Your submission was sent successfully! Close

You have successfully unsubscribed! Close

Thank you for signing up for our newsletter!
In these regular emails you will find the latest updates about Ubuntu and upcoming events where you can meet our team.Close

Linux Application Summit 2022 – And there we were all in one place …

This article is more than 2 years old.

In the last two days of April, the small, picturesque town of Rovereto in northern Italy was the location of this year’s Linux Application Summit (LAS). After a virtual-only experience during the pandemic, the LAS returned with a physical presence, and so did we.

Canonical has long recognized the value and importance of LAS as a cornerstone of open-source cooperation and collaboration. And never before was this more evident than in the 2022’s event, organized by both KDE and GNOME in unison. We’d like to tell you a bit more about LAS, and give our spin to the story.

First Contact

For many, LAS 2022 was the first conference they could attend in person after more than two years of webcam communications, and the human need to be physically present around like-minded people was palpable. While we did learn to adapt to the new reality of online calls and video streaming, technology cannot replace what is inherently a big part of human nature. Invigorated, passionate and optimistic, the open-source enthusiasts from both the GNOME and KDE camps descended on Rovereto for two days of innovation, sharing and fun.

Canonical had a pretty visible presence at the venue, the Smart Lab Youth Club, which hosted the 100 or so people who chose to attend. Britt Yazel was in charge of coordinating the talk schedule, and he made sure the operation went smoothly. Monica Ayhens-Madon was in charge of the orange-themed Ubuntu booth, side by side with the colleagues from openSUSE. Three Canonical employees gave talks, mostly focused around snaps. On top of that, the company hosted no less than two celebratory parties, focused around the recent Ubuntu 22.04 LTS release, a virtual and a physical one!

Extensions, gaming, printing, theming

The first to deliver their talk was Igor Ljubuncic (myself), with a presentation on snapcraft extensions, a mechanism that allows developers to simplify their snap development process. Next to present was Heather Ellsworth, with her talk on the freshly unveiled Steam snap. The session went well, and the news was received quite positively. There is strong demand for gaming on Linux, which was reflected both in the general mood in the auditorium as well as the Internet chatter afterwards.

The third Canonical employee to deliver a session was Till Kamppeter, a veteran face in the printing community, leader and one of the founders of the OpenPrinting project since 2001, and now responsible for the printing stack in all Linux/Unix-like operating systems. Till talked about the history of printing, the old challenges, the modern challenges, the security model of driverless printing, and how these can be satisfied – with snaps.

But we must not forget Frederik Feichtmeier from the Yaru team, who joined the conference as a Canonical guest. On behalf of his colleagues, Frederik talked about their recent work and the finer details of integration of Flutter and Yaru, and the importance of an elegant, consistent desktop interface. With Yaru as the default theme on the millions of machines running the Ubuntu operating system, the session had significance and importance, and was well received by the audience.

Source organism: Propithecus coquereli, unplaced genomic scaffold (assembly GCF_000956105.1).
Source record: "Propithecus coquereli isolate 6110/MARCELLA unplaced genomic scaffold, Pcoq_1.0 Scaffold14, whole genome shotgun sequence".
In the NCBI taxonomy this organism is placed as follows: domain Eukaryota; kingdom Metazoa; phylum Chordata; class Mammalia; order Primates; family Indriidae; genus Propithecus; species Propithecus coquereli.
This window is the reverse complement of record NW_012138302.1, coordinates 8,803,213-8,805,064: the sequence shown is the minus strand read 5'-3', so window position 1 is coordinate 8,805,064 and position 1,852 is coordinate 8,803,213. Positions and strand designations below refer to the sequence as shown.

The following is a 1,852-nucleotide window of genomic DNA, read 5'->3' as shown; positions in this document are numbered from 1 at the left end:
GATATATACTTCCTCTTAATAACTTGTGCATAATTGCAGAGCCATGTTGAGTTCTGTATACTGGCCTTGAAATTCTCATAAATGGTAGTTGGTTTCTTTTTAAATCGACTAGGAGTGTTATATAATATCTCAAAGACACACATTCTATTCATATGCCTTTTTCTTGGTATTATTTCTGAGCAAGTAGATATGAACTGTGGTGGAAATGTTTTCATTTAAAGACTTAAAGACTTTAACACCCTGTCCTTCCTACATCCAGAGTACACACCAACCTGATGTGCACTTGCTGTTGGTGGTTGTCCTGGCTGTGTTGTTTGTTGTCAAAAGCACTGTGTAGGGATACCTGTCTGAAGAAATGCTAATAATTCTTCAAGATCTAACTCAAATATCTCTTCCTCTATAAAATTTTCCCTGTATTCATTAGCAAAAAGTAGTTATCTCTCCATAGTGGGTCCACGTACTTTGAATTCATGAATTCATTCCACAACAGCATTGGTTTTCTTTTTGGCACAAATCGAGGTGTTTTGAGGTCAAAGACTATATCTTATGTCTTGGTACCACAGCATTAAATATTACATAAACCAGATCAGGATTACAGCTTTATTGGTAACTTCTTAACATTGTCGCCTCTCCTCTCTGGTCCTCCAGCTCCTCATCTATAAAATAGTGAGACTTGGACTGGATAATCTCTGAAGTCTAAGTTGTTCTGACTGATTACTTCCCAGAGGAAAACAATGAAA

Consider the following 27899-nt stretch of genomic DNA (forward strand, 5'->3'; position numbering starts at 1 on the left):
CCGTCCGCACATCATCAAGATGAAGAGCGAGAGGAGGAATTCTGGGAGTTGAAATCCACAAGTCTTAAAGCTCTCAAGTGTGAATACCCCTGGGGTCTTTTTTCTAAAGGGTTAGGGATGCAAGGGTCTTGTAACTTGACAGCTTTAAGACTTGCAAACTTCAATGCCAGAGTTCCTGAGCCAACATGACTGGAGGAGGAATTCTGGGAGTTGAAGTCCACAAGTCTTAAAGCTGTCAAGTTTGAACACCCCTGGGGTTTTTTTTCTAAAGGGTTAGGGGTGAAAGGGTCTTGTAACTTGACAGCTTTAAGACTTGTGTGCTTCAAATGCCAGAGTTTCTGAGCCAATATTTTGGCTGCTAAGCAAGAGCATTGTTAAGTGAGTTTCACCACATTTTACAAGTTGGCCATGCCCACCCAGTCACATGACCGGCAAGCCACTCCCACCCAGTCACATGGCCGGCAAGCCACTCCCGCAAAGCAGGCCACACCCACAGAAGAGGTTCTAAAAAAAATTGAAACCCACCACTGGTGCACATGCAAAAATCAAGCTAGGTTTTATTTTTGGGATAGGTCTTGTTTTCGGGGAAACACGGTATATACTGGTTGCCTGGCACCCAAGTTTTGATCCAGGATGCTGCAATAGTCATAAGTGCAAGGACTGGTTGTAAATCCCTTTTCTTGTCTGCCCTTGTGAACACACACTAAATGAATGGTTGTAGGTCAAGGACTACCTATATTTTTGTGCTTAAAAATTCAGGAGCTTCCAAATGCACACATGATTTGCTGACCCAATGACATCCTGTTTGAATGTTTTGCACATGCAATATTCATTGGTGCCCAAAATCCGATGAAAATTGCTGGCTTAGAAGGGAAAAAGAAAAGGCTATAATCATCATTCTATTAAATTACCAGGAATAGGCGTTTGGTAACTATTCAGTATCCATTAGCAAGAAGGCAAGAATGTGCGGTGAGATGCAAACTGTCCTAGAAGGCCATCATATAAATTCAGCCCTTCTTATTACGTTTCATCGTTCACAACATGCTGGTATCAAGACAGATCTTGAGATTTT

Going forward

At the end of the second day, with all of the talks concluded, there was the second Canonical party, this one physical, involving snacks and a cake with a 22.04 frosting! Overall, the event was a success. It was organized well, efficiently, and the atmosphere was good and pleasant. The human need to be out there again and communicate with each other helped bring everyone together. Above all, LAS was honest, an expression of true passion and love for open source. With larger industry events, it is all too easy to get lost among the buzzwords and opulence, and events like LAS help remind us where we all started with Linux, open source or both.

Its humble origins aside, LAS has immense potential, and with solid cooperation between KDE and GNOME, it could become the de-facto face of the open-source community. It is indispensable for Canonical to be part of that journey. On a poetic note, my last conference presentation (and attendance) before the pandemic was indeed at LAS in Barcelona, Spain. And my first conference since has been LAS once again. A full circle.

If you have any questions, suggestions, or you’d like to know more about LAS, we encourage you to get in touch. You can reach out to the KDE and GNOME folks directly, or if you prefer, you can join either the Ubuntu or Snapcraft discourse, and tell us what you think.

Until next time.

Photo by Ian Parker on Unsplash.

Talk to us today

Interested in running Ubuntu in your organisation?

Newsletter signup

Get the latest Ubuntu news and updates in your inbox.

By submitting this form, I confirm that I have read and agree to Canonical's Privacy Policy.

Related posts

Managing software in complex network environments: the Snap Store Proxy

As enterprises grapple with the evolving landscape of security threats, the need to safeguard internal networks from the broader internet is increasingly...

Improving snap maintenance with automation

Co-written with Sergio Costas Rodríguez. As the number of snaps increases, the need for automation grows. Any automation to help us maintain a group of snaps...

Snapcraft 8.0 and the respectable end of core18

‘E’s not pinin’! ‘E’s passed on! This base is no more! He has ceased to be! ‘E’s expired and gone to meet ‘is maker! ‘E’s a stiff! Bereft of life, ‘e rests in...